An Indonesian woman has died of bird flu, raising the country's death toll to 62, while South Korea was set to slaughter 273,000 poultry after an outbreak of the deadly H5N1 strain at a chicken farm, officials said.
The 19-year-old woman died on Friday after being hospitalized for three days in the West Java town of Garut, some 200km southeast of the capital, Jakarta, said health ministry official Nyoman Kandun.
"She had contact with dead poultry six days before hospitalized," Kandun said.
The woman's death is the fifth human bird flu fatality in the country since Jan. 9. Before that, Indonesia had not recorded any cases for six weeks -- a lull that led some Indonesian officials to say they were succeeding in beating the disease.
The spike in cases has prompted the government to plunge into an all-out campaign to clear several provinces -- with the highest number of bird flu cases -- of fowl, starting on Friday with the capital, where four people had died in the past week.
"Quick and concrete actions are needed to prevent more victims," Jakarta Governor Sutiyoso, who goes only with one name, told el-Shinta radio station yesterday.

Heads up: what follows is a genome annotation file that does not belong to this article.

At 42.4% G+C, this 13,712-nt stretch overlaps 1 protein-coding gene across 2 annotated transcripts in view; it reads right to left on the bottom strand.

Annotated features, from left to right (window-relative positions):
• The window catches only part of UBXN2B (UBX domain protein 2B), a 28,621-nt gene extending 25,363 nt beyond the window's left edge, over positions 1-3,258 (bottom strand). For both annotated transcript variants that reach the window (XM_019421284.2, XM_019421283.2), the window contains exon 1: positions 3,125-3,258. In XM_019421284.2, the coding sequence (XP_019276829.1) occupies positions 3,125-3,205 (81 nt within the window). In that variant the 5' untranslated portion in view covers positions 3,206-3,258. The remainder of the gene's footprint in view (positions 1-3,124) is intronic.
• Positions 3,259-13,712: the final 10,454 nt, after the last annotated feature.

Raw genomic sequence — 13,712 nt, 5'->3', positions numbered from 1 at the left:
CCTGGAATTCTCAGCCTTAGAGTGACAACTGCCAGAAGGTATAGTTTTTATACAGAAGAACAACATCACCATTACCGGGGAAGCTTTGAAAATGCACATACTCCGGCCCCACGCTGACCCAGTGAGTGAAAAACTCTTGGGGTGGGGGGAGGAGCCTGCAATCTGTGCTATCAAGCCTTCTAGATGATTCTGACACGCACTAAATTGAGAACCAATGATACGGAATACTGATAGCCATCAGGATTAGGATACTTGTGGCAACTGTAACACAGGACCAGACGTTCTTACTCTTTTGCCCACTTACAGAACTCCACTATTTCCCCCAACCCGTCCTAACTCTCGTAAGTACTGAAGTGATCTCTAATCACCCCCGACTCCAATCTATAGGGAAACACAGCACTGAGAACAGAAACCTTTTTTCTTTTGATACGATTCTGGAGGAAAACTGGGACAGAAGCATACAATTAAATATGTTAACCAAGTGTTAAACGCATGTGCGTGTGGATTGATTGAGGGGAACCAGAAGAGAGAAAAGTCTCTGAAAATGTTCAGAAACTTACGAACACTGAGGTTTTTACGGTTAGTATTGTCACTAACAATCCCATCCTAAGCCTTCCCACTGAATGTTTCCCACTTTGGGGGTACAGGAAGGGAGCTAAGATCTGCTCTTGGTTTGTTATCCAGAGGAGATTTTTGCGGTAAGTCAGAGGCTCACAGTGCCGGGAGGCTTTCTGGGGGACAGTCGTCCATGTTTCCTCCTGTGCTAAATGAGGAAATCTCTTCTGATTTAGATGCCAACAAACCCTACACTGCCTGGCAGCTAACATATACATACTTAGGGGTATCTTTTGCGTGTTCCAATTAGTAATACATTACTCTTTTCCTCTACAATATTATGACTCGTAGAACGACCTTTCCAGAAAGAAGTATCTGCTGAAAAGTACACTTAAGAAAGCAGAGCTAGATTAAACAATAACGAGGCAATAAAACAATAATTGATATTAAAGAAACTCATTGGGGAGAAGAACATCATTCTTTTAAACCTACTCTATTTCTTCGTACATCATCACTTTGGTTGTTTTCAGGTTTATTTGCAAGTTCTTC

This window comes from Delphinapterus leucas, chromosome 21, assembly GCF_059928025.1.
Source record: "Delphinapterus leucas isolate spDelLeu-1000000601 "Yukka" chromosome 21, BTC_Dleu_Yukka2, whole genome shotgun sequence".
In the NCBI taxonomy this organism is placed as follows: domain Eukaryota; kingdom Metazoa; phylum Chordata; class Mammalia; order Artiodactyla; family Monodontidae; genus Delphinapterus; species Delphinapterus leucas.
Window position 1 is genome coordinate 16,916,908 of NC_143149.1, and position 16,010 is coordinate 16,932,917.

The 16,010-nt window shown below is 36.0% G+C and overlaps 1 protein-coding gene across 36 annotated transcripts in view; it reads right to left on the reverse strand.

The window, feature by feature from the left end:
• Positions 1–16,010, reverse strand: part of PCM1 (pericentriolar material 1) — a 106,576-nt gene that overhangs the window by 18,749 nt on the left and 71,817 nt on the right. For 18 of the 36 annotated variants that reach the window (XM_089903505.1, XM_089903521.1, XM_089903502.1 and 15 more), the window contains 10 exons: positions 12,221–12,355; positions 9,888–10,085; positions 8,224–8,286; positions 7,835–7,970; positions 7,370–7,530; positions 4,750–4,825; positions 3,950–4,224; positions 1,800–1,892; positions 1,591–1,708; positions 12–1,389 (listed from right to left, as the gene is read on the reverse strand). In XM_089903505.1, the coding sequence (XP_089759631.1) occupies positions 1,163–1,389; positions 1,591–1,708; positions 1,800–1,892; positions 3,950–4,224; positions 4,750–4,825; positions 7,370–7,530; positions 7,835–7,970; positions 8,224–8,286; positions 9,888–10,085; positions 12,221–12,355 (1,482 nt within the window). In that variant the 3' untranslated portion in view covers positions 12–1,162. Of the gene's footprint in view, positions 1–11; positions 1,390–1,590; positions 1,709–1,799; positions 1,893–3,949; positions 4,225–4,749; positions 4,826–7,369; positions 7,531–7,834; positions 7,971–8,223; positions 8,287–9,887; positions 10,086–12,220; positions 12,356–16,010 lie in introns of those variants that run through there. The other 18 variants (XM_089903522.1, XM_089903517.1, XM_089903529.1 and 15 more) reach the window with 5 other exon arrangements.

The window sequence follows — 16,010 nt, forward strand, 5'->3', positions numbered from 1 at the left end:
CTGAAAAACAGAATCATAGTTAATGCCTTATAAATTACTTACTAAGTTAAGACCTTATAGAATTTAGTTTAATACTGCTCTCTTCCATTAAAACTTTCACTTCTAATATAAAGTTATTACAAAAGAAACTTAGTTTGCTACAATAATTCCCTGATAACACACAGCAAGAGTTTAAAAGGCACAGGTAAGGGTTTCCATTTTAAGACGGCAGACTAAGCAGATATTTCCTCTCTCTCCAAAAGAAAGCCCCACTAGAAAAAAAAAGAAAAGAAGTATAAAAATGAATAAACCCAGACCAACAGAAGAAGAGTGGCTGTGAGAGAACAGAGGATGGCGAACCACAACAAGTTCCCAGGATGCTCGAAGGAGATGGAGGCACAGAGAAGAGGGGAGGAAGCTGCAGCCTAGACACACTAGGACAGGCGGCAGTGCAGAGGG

He gave Jakarta residents two weeks to surrender or sell their birds before officials would go door-to-door confiscating fowls to rid its teeming streets of backyard chickens.
The governor also said Jakarta had plans to relocate its traditional bird markets from downtown areas, but gave no details.
There are estimated to be around 350 million backyard chickens throughout Indonesia, many of which are kept outside houses in the capital and surrounding towns.
The health minister said last week that nine other provinces hard-hit by bird flu would also soon ban chickens from residential areas.
According to the WHO, the deadly H5N1 strain of the bird flu virus has killed 161 people world wide since late 2003, and although it remains hard for humans to catch, international experts fear it may mutate into a form that could spread easily between humans.
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